LINGUIST List 9.1610

Sat Nov 14 1998

Qs: Italian dialect, Tone, Speech, Ling/Edu article

Editor for this issue: Jody Huellmantel <jodylinguistlist.org>


We'd like to remind readers that the responses to queries are usually best posted to the individual asking the question. That individual is then strongly encouraged to post a summary to the list. This policy was instituted to help control the huge volume of mail on LINGUIST; so we would appreciate your cooperating with it whenever it seems appropriate.

Directory

  1. Giampaolo Poletto, Use of subjunctive in Italian dialects
  2. Vincent DeCaen, Tone downstep
  3. ParkerJ, Sister speech communities
  4. Geoffrey S. Nathan, Linguistics and Education article

Message 1: Use of subjunctive in Italian dialects

Date: Fri, 13 Nov 1998 15:50:47 +0200
From: Giampaolo Poletto <Dylandogbtk.jpte.hu>
Subject: Use of subjunctive in Italian dialects


My name is Giampaolo Poletto, and I am collecting material to write a
short article on the use of subjunctive in Italian dialects, in
comparison with the use of it in Italian.

As far as I could observe, native dialect speakers tend to have and
use the subjunctive tenses regularly. Tenses are morphologically
different, according to the areas and due to the variations and
changes typical of a definite area. They can inform us with the
original model influencing or directly giving that specific form; that
original model usually ranges among the options sorted out and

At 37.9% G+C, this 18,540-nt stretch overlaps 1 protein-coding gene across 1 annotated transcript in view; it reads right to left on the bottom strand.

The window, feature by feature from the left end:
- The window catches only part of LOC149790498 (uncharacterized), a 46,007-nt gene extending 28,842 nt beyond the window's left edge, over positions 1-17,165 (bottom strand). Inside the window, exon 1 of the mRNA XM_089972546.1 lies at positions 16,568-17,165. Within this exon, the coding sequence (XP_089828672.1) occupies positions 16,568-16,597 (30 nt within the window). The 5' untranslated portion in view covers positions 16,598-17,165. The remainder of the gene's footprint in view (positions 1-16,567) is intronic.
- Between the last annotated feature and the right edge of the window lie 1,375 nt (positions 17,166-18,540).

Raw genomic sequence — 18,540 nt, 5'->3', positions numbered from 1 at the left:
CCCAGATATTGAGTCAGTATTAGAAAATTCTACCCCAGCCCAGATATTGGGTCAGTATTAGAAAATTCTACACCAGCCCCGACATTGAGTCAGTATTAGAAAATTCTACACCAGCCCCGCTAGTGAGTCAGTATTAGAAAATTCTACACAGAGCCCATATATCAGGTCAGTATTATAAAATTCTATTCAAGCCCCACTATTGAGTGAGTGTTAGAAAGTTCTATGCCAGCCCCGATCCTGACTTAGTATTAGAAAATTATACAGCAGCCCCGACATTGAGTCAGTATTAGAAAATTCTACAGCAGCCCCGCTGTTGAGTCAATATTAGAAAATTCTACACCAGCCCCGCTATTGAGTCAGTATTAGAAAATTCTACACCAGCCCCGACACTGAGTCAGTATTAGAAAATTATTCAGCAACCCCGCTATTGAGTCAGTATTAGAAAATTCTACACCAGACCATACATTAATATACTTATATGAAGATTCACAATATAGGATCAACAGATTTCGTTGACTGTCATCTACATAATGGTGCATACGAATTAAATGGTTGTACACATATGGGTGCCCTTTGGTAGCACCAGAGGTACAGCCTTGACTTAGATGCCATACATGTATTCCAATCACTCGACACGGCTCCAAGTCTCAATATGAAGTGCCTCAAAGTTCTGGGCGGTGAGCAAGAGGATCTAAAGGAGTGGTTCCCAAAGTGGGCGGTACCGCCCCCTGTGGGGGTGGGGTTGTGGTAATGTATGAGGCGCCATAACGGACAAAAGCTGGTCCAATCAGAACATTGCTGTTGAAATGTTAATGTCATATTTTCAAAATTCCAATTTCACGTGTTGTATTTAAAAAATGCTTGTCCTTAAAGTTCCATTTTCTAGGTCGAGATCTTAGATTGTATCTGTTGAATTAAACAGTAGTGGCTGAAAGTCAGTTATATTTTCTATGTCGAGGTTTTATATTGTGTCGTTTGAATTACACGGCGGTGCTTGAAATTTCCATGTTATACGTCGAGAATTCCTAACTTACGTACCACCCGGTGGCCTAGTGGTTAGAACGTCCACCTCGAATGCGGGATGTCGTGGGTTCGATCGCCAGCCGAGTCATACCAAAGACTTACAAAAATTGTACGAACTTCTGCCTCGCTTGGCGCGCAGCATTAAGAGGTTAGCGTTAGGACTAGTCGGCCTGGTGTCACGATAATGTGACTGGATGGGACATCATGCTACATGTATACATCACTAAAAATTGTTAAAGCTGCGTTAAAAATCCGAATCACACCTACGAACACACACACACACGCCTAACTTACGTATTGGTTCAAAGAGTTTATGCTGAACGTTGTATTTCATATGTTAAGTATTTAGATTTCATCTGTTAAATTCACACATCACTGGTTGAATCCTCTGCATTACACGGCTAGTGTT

displayed in the group of languages deriving from Latin. Whatever
their form may be, they can always be recognized as belonging to the
subjunctive mode and are used according to grammar rules valid for the
Italian language as well. They thus express doubt, wish, uncertainty
and so on, the way they do according to the Italian grammar set of
rules and because of the need to provide a distinctive form
corresponding to the expression of such feelings, attitudes, emotions,
etc. 

The difference is that a native dialect speaker makes a regular
use of them, whereas an Italian native - rather than a native Italian
speaker - has many more difficulties both in using the subjunctive and
in using it correctly. A native dialect speaker tends to interiorize
the rule and make the correspondent and correct use of it far more
than an Italian native. The latter may not recognize the Italian
language as their own, or may not recognize the Italian language as
their own the way the former does with the dialect. The former and
the latter in many cases are the same person, born in Italy and grown
up in an area where the presence of dialect is somehow relevant. Even
though he - or she - does not speak or understand dialect, when it
comes to use the subjunctive tenses in the Italian language he or she
can easily resort to the indicative tenses. He or she would not do
that and stick to the rule, if either they were native dialect
speakers or were living or were in constant contact with some. They
do not need to study or learn `dialect` grammar, and they do not
either. They need to study and learn Italian grammar, and they do, on